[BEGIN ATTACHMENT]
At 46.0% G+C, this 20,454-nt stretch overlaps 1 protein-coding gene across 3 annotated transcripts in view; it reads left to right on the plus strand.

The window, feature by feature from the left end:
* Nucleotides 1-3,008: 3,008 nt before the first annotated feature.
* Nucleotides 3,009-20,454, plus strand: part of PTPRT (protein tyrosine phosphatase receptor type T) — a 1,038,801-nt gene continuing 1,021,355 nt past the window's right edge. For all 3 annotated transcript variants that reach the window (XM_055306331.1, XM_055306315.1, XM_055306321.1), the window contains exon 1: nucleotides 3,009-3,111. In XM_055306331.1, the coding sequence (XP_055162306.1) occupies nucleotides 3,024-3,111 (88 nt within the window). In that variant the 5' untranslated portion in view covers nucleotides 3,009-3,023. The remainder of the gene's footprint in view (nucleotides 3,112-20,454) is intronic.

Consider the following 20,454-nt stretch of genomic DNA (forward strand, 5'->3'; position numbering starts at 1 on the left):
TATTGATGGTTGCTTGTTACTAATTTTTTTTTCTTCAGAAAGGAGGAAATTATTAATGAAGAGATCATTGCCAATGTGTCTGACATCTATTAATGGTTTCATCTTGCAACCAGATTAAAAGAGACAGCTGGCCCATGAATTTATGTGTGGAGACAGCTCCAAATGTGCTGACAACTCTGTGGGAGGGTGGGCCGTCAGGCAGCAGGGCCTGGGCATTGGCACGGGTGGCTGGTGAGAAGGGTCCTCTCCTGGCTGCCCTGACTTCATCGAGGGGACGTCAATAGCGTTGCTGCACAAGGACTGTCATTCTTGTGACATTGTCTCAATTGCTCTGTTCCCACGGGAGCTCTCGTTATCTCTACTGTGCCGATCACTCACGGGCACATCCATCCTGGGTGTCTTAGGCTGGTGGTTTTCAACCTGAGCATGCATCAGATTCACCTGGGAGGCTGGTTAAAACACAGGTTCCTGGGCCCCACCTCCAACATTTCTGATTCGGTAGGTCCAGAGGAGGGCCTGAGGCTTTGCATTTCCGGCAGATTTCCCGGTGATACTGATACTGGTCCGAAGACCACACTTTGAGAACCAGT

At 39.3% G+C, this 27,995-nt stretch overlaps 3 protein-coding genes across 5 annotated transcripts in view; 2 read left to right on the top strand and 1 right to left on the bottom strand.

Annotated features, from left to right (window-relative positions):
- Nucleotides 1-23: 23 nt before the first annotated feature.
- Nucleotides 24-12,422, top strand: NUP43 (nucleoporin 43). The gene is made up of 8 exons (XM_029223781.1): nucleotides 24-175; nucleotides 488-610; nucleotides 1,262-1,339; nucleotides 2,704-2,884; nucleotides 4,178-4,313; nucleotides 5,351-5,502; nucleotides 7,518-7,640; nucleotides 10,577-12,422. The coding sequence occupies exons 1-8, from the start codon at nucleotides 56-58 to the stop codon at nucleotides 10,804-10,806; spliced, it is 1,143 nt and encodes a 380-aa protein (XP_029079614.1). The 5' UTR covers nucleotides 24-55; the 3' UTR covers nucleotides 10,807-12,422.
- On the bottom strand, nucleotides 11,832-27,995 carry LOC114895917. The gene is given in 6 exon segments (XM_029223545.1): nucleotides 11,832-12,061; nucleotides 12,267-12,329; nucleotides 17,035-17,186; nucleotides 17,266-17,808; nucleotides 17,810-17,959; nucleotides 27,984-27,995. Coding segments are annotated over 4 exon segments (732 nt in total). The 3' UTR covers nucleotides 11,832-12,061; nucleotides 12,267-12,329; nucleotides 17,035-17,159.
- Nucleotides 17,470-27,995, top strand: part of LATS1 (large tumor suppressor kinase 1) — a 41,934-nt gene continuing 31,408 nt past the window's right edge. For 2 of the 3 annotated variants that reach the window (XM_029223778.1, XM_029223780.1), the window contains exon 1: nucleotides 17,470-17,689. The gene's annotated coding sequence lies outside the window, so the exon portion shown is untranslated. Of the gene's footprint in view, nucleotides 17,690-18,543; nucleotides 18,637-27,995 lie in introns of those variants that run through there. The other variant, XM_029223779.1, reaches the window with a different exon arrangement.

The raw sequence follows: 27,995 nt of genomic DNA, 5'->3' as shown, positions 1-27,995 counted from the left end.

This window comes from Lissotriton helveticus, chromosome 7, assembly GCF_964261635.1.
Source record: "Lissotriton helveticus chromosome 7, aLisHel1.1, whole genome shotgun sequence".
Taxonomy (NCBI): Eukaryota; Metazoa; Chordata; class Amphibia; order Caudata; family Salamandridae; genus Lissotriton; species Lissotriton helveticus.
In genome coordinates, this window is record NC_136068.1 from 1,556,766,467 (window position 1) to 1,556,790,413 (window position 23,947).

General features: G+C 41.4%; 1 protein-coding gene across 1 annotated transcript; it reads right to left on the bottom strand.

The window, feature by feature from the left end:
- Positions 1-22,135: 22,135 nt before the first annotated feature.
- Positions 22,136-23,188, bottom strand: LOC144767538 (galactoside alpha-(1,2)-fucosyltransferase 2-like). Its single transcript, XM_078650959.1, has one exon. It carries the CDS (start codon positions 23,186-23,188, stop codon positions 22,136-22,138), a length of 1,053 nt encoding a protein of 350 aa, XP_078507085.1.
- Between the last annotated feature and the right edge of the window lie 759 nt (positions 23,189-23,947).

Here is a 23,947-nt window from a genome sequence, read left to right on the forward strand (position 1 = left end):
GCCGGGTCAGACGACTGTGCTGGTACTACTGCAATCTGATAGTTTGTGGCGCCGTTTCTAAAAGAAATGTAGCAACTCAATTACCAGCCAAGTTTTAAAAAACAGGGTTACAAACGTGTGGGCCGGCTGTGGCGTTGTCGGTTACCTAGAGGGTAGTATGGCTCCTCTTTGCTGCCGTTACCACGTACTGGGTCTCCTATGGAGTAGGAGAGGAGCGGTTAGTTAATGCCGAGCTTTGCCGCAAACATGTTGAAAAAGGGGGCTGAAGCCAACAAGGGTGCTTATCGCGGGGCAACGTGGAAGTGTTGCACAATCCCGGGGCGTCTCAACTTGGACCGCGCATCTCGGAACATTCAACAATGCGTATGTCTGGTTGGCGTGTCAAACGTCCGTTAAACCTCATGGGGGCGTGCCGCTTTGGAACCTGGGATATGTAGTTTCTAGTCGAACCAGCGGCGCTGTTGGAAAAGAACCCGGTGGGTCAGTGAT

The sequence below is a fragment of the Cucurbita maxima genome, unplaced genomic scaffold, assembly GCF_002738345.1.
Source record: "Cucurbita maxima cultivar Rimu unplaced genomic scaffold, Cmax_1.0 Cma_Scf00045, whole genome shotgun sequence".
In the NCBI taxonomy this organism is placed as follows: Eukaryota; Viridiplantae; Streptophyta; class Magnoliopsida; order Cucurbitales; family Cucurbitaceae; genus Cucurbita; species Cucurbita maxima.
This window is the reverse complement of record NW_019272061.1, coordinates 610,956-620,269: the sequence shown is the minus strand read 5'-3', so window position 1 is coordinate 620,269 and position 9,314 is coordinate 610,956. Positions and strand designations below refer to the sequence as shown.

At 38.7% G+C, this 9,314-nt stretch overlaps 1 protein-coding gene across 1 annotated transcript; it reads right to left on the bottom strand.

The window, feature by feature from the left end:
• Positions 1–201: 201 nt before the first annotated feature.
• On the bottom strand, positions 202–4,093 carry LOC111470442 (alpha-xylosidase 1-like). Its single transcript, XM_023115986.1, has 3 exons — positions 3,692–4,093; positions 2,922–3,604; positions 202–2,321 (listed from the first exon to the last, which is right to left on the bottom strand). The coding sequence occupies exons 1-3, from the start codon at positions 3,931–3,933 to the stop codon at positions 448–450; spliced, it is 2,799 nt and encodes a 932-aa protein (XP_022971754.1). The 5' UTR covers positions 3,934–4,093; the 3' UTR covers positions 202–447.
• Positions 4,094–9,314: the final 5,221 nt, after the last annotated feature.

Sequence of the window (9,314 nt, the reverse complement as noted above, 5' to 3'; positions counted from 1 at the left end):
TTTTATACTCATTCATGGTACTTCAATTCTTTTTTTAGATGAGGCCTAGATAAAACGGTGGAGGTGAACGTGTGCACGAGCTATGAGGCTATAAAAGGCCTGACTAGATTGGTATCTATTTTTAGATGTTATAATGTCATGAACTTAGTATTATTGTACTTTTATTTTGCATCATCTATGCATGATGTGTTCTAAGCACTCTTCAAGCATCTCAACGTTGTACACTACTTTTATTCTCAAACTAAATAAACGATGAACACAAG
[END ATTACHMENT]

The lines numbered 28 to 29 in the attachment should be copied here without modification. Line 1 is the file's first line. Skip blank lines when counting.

This window is the reverse complement of record NW_019272061.1, coordinates 610,956-620,269: the sequence shown is the minus strand read 5'-3', so window position 1 is coordinate 620,269 and position 9,314 is coordinate 610,956. Positions and strand designations below refer to the sequence as shown.

At 38.7% G+C, this 9,314-nt stretch overlaps 1 protein-coding gene across 1 annotated transcript; it reads right to left on the bottom strand.